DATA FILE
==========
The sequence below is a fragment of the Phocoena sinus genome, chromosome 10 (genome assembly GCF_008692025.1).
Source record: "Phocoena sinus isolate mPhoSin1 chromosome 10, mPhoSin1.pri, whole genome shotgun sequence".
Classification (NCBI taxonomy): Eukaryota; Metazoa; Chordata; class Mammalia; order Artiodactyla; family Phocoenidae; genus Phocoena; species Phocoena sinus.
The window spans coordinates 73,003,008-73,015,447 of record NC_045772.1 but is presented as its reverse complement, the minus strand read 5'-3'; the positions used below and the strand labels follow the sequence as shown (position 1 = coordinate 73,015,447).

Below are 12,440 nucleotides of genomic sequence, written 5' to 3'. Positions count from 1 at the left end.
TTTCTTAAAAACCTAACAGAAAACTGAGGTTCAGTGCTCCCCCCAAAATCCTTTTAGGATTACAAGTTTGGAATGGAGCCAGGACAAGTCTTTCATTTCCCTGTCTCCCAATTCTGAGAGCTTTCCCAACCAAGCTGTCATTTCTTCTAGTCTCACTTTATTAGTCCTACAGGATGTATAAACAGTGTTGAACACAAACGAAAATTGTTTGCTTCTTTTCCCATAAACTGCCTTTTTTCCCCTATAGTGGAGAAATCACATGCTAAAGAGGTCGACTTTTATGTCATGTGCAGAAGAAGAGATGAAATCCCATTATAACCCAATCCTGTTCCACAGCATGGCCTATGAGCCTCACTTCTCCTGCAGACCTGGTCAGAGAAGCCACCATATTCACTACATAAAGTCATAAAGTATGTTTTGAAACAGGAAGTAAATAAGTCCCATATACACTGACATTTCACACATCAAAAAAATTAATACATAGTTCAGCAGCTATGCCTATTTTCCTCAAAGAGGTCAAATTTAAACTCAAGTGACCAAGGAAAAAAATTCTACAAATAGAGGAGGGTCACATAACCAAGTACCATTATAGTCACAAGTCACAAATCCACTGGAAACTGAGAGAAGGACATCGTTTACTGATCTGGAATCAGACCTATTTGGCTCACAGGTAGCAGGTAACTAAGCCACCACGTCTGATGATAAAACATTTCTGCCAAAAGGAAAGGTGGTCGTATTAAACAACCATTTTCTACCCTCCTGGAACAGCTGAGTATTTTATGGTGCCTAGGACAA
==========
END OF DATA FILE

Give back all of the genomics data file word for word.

The sequence below is a fragment of the Phocoena sinus genome, chromosome 10 (genome assembly GCF_008692025.1).
Source record: "Phocoena sinus isolate mPhoSin1 chromosome 10, mPhoSin1.pri, whole genome shotgun sequence".
Classification (NCBI taxonomy): Eukaryota; Metazoa; Chordata; class Mammalia; order Artiodactyla; family Phocoenidae; genus Phocoena; species Phocoena sinus.
The window spans coordinates 73,003,008-73,015,447 of record NC_045772.1 but is presented as its reverse complement, the minus strand read 5'-3'; the positions used below and the strand labels follow the sequence as shown (position 1 = coordinate 73,015,447).

Below are 12,440 nucleotides of genomic sequence, written 5' to 3'. Positions count from 1 at the left end.
TTTCTTAAAAACCTAACAGAAAACTGAGGTTCAGTGCTCCCCCCAAAATCCTTTTAGGATTACAAGTTTGGAATGGAGCCAGGACAAGTCTTTCATTTCCCTGTCTCCCAATTCTGAGAGCTTTCCCAACCAAGCTGTCATTTCTTCTAGTCTCACTTTATTAGTCCTACAGGATGTATAAACAGTGTTGAACACAAACGAAAATTGTTTGCTTCTTTTCCCATAAACTGCCTTTTTTCCCCTATAGTGGAGAAATCACATGCTAAAGAGGTCGACTTTTATGTCATGTGCAGAAGAAGAGATGAAATCCCATTATAACCCAATCCTGTTCCACAGCATGGCCTATGAGCCTCACTTCTCCTGCAGACCTGGTCAGAGAAGCCACCATATTCACTACATAAAGTCATAAAGTATGTTTTGAAACAGGAAGTAAATAAGTCCCATATACACTGACATTTCACACATCAAAAAAATTAATACATAGTTCAGCAGCTATGCCTATTTTCCTCAAAGAGGTCAAATTTAAACTCAAGTGACCAAGGAAAAAAATTCTACAAATAGAGGAGGGTCACATAACCAAGTACCATTATAGTCACAAGTCACAAATCCACTGGAAACTGAGAGAAGGACATCGTTTACTGATCTGGAATCAGACCTATTTGGCTCACAGGTAGCAGGTAACTAAGCCACCACGTCTGATGATAAAACATTTCTGCCAAAAGGAAAGGTGGTCGTATTAAACAACCATTTTCTACCCTCCTGGAACAGCTGAGTATTTTATGGTGCCTAGGACAA